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March 2001, Week 3


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Film and TV Studies Discussion List <[log in to unmask]>
Tue, 20 Mar 2001 11:27:43 +1100
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'Is Alfred Hitchcock's "Shadow of a Doubt" a Noir film?'

For what it's worth, in Silver & Ward's 'Film Noir' (1st edition, 1979),
pp. 253-54, the entry by 'J.K.' (Julie Kirgo) on that film, includes the

'Like many of H's films, SHADOW OF A DOUBT focuses on the character of a
psychopath.  [Uncle] Charlie's evil is defined initially through
contrasts with the normal behavior of his relatives in the small
California town [...]  He is a killer with a mission, bent on the
destruction of what he sees as ugly, his crazed eye fixed on a vision of
a lost time when, as he tells his beloved niece, "Everybody was sweet
and pretty, the whole world - not like today." [...]  She tells him,
"We're sort of like twins"; and he tells her, "The same blood runs in
our veins."  The crucial difference between them is that of right and
wrong.   But H is not content with such a neat, black-and-white
schematization.  The title, SHADOW OF A DOUBT, refers not only to young
Charlie's suspicions about her uncle, but also to the shadows that
impinge upon her goodness.  The will to destroy is the motivating force
of young Charlie's life; shockingly it turns out that this is yet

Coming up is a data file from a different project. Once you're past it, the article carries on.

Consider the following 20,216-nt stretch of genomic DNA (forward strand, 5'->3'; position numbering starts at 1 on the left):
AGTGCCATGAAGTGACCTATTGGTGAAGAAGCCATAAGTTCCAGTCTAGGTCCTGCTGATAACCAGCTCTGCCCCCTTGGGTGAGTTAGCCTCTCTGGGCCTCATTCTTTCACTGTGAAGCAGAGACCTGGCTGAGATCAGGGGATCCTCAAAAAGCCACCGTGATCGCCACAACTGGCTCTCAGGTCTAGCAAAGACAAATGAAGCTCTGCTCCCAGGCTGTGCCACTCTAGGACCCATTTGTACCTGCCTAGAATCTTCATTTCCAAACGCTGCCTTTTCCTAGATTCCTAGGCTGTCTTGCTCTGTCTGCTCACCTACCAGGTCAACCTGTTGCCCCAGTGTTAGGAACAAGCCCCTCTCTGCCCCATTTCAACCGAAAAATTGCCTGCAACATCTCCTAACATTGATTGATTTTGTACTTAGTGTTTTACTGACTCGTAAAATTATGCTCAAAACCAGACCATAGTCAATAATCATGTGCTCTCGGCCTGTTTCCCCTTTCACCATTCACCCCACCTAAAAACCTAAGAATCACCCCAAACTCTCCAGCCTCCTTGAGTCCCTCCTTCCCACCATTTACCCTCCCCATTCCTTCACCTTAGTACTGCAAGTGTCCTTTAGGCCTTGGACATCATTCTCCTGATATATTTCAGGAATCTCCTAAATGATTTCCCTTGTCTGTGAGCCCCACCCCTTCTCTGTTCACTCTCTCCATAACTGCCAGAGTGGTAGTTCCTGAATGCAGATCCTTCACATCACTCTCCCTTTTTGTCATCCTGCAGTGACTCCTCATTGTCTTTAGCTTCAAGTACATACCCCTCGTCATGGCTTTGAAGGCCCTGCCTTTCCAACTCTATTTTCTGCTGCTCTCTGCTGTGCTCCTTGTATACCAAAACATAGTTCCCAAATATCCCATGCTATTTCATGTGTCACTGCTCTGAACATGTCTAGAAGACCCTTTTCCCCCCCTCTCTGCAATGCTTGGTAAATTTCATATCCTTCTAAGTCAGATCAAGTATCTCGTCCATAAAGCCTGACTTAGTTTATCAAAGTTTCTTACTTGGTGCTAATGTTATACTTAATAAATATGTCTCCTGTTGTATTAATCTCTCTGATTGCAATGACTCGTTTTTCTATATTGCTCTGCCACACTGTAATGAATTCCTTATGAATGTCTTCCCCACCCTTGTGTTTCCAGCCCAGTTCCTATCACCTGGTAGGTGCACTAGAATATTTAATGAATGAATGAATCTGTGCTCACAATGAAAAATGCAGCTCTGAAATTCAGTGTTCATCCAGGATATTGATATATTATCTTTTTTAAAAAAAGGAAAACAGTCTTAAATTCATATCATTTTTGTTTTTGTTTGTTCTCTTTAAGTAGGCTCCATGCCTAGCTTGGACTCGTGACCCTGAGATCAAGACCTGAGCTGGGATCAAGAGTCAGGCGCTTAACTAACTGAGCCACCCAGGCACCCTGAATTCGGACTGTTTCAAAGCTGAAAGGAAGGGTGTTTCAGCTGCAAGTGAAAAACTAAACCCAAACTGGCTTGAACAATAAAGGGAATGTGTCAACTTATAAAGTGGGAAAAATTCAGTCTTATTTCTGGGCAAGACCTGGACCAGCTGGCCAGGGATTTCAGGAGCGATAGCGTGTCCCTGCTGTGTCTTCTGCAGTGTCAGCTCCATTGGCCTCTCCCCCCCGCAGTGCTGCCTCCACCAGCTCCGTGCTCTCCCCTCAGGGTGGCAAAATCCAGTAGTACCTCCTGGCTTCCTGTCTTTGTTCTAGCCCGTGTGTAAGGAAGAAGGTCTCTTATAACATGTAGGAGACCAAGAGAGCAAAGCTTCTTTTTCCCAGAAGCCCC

another thing that young Charlie shares with him, if only momentarily,
by accident and by necessity.  For in the end, Uncle Charlie is brought
down by his [literal] better half - and young Charlie is driven to
destroy the thing she loves.'

Confirming, and lending weight to, the point about young Charlie's 'will
to destroy' that she shares with her uncle, is H's observation to
Charles Thomas Samuels (in 'Encountering Directors', 1972, p. 238) that
'she IS ruthless' - notably, in the scene where she comes downstairs
wearing the ring that Uncle Charlie gave her, as a signal that he must
leave or be executed.  For a rather different, and broader, emphasis on
will (and cosmic Will) in SHADOW OF A DOUBT and other H films, see my
article "Will and Wilfulness" on the 'Screening the Past' website:

What I would conclude is this.  There are elements of film noir in
SHADOW OF A DOUBT, but the film's main impetus comes from something else
again.  I see the film as H's American version of THE LODGER (1926),
concerned with inner (psychological), or universal, experience before it
is a work of film noir, which is predominantly an extraverted (if
brooding) American form and style.  This is in line with my reading of H
as having always been a 'Romantic-eclectic' director.

- Ken Mogg (author of the uncut UK edition of 'The Alfred Hitchcock
Story' - I disown the cut and 'simplified' US version).


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